Locating Your German Ancestor's Place of Origin
Emigration from Germany to the Australian and New Zealand colonies went through a number of cycles. There were times when there was a strong demand for workers in the colonies when any willing worker could find employment, but these were all too soon followed by times of oversupply when the newly arrived immigrants struggled to find a position. In Germany too, there were factors that affected immigration.
Due to the large number of people emigrating from Germany, many of the current generation are now seeking to find out more about their German heritage.
A primary goal when researching people from Germany is to locate the places from which they originated. This is important because specific locations are needed in order to proceed further: to obtain civil or church records of births or baptisms, marriages, and deaths or burials, for example.
Unlike the Australian, New Zealand or British situation where births, deaths and marriages were recorded centrally, in Germany they were recorded and stored locally at the local Standesamt (civil registry office).
This book guides you through finding various records which will help in locating your ancestor’s place of origin.
Researching in German Civil and Church Records
‘Researching in German civil and church records’ answers the question ‘How can I obtain a birth or marriage certificate from Germany for an immigrant ancestor?’ What the new researcher may not realise is that in Germany the system of births, marriage and deaths by civil authorities, and the issue of associated certificates, has some significant differences to the system that the researcher may be used to.
Prior to the introduction of civil registration, churches kept registers of baptisms, marriages and burials, and such church records may allow the researcher to follow the family back for several hundred years.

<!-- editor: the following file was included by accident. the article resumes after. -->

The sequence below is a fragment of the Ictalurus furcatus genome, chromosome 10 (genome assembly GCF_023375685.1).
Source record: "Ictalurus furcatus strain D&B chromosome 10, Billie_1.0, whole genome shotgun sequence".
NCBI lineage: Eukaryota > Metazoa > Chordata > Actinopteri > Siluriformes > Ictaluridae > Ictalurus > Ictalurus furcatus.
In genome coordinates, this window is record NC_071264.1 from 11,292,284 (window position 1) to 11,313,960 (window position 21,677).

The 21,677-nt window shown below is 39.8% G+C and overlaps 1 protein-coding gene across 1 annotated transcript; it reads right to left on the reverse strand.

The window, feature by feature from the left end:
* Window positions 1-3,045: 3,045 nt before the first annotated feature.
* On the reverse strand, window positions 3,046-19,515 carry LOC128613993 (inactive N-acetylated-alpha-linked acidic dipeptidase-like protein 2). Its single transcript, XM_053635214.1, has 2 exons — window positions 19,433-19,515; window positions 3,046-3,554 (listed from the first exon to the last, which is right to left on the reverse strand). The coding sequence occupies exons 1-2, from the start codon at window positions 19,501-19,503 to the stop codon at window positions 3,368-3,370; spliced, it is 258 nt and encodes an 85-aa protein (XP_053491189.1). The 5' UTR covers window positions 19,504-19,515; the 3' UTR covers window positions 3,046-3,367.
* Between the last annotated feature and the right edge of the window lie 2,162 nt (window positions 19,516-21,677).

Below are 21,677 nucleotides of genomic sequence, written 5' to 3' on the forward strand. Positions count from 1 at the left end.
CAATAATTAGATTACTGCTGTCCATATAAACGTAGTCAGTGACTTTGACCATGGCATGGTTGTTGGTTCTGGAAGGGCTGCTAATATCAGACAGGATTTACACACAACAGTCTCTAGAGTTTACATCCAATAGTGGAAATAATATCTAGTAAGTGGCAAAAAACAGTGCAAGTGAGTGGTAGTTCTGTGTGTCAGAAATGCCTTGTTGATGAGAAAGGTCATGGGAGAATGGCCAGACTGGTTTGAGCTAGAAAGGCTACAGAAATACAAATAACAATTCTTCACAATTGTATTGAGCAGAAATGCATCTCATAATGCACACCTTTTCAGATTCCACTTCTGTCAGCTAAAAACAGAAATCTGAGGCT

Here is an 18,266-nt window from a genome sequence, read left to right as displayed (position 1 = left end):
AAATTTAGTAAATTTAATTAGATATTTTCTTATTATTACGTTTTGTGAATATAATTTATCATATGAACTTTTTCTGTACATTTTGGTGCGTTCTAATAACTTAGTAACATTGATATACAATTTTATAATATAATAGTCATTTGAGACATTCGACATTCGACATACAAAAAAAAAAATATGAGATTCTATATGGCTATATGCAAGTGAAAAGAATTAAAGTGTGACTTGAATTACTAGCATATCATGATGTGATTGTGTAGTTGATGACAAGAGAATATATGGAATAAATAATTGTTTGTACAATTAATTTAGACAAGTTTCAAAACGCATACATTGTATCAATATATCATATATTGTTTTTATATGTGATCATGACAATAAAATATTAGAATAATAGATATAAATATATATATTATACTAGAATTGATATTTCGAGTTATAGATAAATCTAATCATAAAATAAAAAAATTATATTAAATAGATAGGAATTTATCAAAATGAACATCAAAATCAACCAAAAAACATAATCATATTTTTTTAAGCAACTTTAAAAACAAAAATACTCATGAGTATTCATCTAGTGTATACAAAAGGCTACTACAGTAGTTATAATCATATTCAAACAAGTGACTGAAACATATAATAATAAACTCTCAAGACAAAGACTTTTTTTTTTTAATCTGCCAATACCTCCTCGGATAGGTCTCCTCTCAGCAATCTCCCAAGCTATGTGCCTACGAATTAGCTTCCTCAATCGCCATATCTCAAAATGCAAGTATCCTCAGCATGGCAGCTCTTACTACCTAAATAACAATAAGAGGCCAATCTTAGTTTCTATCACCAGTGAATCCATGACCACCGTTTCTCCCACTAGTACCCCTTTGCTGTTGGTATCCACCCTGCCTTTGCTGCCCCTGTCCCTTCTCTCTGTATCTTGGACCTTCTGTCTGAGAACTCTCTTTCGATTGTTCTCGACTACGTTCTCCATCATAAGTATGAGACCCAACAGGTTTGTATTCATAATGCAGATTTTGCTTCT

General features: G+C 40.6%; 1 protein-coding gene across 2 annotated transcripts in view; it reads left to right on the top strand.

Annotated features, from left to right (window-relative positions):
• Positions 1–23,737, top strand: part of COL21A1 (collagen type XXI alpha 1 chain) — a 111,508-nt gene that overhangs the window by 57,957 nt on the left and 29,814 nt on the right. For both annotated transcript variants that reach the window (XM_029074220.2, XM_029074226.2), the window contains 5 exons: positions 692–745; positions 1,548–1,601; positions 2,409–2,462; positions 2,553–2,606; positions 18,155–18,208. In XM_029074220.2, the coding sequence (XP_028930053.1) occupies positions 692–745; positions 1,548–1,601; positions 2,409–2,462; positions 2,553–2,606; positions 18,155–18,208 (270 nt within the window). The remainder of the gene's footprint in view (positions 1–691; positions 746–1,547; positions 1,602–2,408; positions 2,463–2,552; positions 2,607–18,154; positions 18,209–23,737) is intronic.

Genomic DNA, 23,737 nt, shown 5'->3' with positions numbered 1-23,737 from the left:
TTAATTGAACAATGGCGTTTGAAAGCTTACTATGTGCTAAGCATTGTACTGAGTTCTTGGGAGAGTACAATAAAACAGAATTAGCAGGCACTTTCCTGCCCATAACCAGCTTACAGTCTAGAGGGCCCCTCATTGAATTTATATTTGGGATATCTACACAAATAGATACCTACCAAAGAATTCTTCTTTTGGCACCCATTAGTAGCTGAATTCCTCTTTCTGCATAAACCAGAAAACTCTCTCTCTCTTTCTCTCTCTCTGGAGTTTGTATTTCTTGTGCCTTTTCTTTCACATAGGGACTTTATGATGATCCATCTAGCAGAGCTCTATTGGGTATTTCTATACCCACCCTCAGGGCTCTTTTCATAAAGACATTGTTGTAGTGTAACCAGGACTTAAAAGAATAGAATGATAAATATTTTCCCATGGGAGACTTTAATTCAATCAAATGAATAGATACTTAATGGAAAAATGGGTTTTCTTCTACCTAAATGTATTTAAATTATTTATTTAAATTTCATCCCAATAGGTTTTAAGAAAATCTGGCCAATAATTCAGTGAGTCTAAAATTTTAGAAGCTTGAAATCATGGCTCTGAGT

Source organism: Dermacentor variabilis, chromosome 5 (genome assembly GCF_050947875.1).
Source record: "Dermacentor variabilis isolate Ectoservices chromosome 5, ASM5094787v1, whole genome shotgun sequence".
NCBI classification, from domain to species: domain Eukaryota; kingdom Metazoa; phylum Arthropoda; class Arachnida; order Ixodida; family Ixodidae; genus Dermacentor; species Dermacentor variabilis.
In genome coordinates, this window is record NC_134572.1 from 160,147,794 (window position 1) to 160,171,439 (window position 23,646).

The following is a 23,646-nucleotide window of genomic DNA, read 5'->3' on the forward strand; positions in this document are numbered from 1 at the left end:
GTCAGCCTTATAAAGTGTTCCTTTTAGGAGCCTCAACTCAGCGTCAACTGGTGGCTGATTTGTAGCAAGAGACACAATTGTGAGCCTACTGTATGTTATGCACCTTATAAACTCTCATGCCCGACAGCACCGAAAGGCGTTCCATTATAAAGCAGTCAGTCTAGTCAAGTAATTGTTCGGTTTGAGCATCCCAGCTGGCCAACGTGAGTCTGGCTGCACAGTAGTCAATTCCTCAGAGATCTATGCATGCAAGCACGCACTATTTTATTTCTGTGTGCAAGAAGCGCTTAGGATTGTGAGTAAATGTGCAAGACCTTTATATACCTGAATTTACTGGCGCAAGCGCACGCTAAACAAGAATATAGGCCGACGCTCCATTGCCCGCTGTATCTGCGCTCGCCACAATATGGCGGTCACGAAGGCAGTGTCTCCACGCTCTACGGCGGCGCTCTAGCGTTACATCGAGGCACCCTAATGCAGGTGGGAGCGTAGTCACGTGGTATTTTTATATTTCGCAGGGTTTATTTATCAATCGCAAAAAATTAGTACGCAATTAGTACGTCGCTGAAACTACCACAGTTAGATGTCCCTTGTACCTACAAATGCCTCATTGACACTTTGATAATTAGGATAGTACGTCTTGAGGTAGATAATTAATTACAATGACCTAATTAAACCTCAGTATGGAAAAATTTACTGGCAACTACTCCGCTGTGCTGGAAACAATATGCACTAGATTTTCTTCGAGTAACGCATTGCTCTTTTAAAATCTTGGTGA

This book is a practical guide that, with the aid of many illustrations, will allow the reader to become familiar with the types of information available on German civil certificates of birth, marriage and death and church records of baptism, marriage and burial. The book then explains how to access these records and build on the information given in the companion volume ‘Locating your German ancestor’s place of origin’.
Family History Research in South Australia
It has been said by many that South Australian records are harder to access than those of their Eastern states counterparts, not to mention those overseas. Now here is a a guide to help you find, and access those South Australian records.
Divided into two parts, the first part looks at the records generated in South Australia since 1837. Each groups of records is outlined to reveal the process of generation, the coverage and the potential content the researcher can expect to find. A step-by-step flow-chart on how to access significant records is included with each major group of records. The material covers not only the scope of the records available, but also the problems you may encounter, the reasons for the possible problem and where possible the way around the problem.
The second part of the book looks at the major repositories holding records of interest and how the family historian can access them, either in person, or via the internet. A list of addresses and useful websites wraps up the second section.
My Ancestor was in an Asylum: Brief Guide to Asylum Records in Australia and New Zealand
The author’s interest in asylum records was sparked when she found some of her own ancestors had spent time in asylums, or had died in an asylum. Asylums were not only used to house the poor, the aged, the frail and those who had no one to care for them.
Surviving archival records provide a wealth of genealogical information not usually found in government records including information on patients’ physical description, personal family details, health information and sometimes even a photograph. As well as archival records, information can also be found in newspapers, published histories, government publications and enquiries. Libraries often have photographs of asylum buildings, grounds, wards, patients and staff.
If you have lost an ancestor, or simply misplaced them for a few years, then asylum records may be worth investigating. This brief guide in an excellent introduction to resources available and how to use these resources effectively. Do asylums hold the key to bringing down your brick wall? Why not find out now!